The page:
- DCCC chair hopes Alex Sink will run again in November
- U.S., allies threaten ‘further action’ against Russia
- Obama to order businesses to hike overtime pay for salary workers
- Last laugh: Marine vet fires off jokes from the grave with own obituary
- Deportations come mostly from border, DHS chief says
- NATO sends surveillance planes to watch Ukraine
- Climate change not a top concern of Americans, poll shows
- GM faces federal investigation for slow recall that led to 13 deaths
- Iran president reaches out to Oman on friendship tour
- FAA’s pre-Malaysia flight warning: 777s have cracking, corrosion issues
Obama offers guidelines for ‘smarter’ government
Two years after his call for government efficiency brought limited results, President Obama vowed Monday to try again, saying this time he would make agencies work “smarter.”
“We’ve made good progress on all fronts, but now we need to do more,” Mr. Obama said at an event with administration officials in the East Room of the White House. “We should all want a government that’s smarter, quicker and more responsive to the needs of the American people.”
The president said he wants to model the government’s delivery of services on user-friendly technologies deployed by Google and by his re-election campaign, to save taxpayers at least $2.5 billion per year.
He met with his Cabinet on Monday, the second such gathering of his second term, to urge agency heads to find ways to make government work more efficiently.
But with the administration grappling with a violent revolution in Egypt, fallout from developments such as the Internal Revenue Service scandal and the hunt for National Security Agency leaker Edward Snowden, officials acknowledged that the president’s “passion” for efficiency isn’t making waves.
“But in an ideal world, a world less crowded with, you know, news like what’s happened in Egypt or the like, this would get the kind of attention that I think it deserves,” said White House press secretary Jay Carney. He said it’s a multiyear effort to reduce costs and improve services.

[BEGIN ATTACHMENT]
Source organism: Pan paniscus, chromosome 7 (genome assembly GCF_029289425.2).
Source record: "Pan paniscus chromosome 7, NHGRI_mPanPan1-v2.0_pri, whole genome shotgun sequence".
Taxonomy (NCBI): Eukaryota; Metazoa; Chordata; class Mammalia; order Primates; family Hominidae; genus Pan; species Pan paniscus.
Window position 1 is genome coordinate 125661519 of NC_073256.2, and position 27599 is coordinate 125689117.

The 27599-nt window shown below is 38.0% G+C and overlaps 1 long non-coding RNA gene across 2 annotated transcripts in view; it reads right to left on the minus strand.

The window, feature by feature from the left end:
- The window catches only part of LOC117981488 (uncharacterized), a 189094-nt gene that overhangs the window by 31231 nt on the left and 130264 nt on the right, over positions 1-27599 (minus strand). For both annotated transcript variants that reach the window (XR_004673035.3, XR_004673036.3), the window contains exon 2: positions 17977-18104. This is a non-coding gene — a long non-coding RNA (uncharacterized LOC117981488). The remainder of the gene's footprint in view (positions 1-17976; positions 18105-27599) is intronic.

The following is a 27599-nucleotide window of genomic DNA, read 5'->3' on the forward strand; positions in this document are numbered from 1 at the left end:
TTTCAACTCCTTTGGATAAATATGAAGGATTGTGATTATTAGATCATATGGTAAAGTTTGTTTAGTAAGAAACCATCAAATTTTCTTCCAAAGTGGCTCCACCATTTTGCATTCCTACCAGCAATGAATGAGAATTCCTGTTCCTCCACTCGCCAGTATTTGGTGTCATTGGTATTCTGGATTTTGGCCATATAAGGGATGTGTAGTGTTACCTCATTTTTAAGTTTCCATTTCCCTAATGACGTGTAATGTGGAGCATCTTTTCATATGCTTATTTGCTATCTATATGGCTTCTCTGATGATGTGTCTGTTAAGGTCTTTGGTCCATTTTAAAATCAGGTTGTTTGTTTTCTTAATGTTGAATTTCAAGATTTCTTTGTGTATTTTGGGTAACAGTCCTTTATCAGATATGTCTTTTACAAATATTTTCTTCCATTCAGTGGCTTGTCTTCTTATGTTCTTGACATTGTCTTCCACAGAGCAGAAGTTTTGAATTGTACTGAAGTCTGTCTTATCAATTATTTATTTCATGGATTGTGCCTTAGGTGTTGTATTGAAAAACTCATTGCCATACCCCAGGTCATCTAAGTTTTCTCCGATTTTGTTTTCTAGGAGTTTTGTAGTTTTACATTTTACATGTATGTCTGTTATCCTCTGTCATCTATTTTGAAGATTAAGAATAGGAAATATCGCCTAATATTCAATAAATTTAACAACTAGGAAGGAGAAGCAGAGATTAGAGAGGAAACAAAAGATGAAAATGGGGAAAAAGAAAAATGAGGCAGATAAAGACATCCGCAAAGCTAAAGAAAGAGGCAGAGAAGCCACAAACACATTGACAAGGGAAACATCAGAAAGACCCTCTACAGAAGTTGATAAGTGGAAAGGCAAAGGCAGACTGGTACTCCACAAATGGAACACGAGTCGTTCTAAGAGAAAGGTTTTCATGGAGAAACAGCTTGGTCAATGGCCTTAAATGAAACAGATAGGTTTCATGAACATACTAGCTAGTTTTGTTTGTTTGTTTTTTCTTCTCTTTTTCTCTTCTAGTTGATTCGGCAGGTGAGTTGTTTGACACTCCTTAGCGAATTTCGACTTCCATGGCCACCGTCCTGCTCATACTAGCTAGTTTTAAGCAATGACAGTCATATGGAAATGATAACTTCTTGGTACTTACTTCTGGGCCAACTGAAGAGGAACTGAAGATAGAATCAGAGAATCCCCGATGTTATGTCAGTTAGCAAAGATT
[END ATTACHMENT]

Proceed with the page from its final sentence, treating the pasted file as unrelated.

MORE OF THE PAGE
Mr. Obama issued a call two years ago for more efficient government, with mixed results. For example, the president in June 2011 vowed to cut the number of federal websites in half within a year.
Two years later, the administration has cut the number of federal Web domains by 27 percent — about halfway to the goal in twice as much time as Mr. Obama projected.
According to the website PolitiFact, which rates the truthfulness of politicians’ statements, Mr. Obama since 2008 has kept 11 of 32 promises to improve government efficiency. It said Mr. Obama has broken nine of those promises and compromised on another 11 issues.
One pledge, Mr. Obama’s call to merge various federal agencies, was not rated. (The president has blamed Congress for not heeding his call.)
In the 2008 presidential campaign, Mr. Obama pledged to “thin the ranks of Washington middle managers.” But PolitiFact found this goal hasn’t been achieved and is virtually impossible to define.